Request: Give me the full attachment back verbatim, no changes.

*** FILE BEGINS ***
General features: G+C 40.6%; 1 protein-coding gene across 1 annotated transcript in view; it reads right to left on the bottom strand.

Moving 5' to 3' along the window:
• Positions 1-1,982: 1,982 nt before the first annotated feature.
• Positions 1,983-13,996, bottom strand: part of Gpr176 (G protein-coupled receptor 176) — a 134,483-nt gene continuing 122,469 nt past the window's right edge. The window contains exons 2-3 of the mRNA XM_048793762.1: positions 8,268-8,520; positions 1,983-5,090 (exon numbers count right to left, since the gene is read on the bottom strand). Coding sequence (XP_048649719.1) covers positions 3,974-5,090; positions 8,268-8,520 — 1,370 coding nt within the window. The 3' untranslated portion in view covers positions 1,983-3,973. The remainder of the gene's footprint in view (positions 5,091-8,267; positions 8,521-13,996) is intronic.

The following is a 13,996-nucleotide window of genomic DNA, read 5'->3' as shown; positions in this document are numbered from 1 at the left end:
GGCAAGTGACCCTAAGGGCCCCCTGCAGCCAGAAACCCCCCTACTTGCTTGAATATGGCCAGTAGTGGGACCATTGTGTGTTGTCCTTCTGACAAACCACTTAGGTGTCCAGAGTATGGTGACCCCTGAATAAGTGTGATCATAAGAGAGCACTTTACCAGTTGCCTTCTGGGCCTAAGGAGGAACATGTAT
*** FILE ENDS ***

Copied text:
General features: G+C 40.6%; 1 protein-coding gene across 1 annotated transcript in view; it reads right to left on the bottom strand.

Moving 5' to 3' along the window:
• Positions 1-1,982: 1,982 nt before the first annotated feature.
• Positions 1,983-13,996, bottom strand: part of Gpr176 (G protein-coupled receptor 176) — a 134,483-nt gene continuing 122,469 nt past the window's right edge. The window contains exons 2-3 of the mRNA XM_048793762.1: positions 8,268-8,520; positions 1,983-5,090 (exon numbers count right to left, since the gene is read on the bottom strand). Coding sequence (XP_048649719.1) covers positions 3,974-5,090; positions 8,268-8,520 — 1,370 coding nt within the window. The 3' untranslated portion in view covers positions 1,983-3,973. The remainder of the gene's footprint in view (positions 5,091-8,267; positions 8,521-13,996) is intronic.

The following is a 13,996-nucleotide window of genomic DNA, read 5'->3' as shown; positions in this document are numbered from 1 at the left end:
GGCAAGTGACCCTAAGGGCCCCCTGCAGCCAGAAACCCCCCTACTTGCTTGAATATGGCCAGTAGTGGGACCATTGTGTGTTGTCCTTCTGACAAACCACTTAGGTGTCCAGAGTATGGTGACCCCTGAATAAGTGTGATCATAAGAGAGCACTTTACCAGTTGCCTTCTGGGCCTAAGGAGGAACATGTAT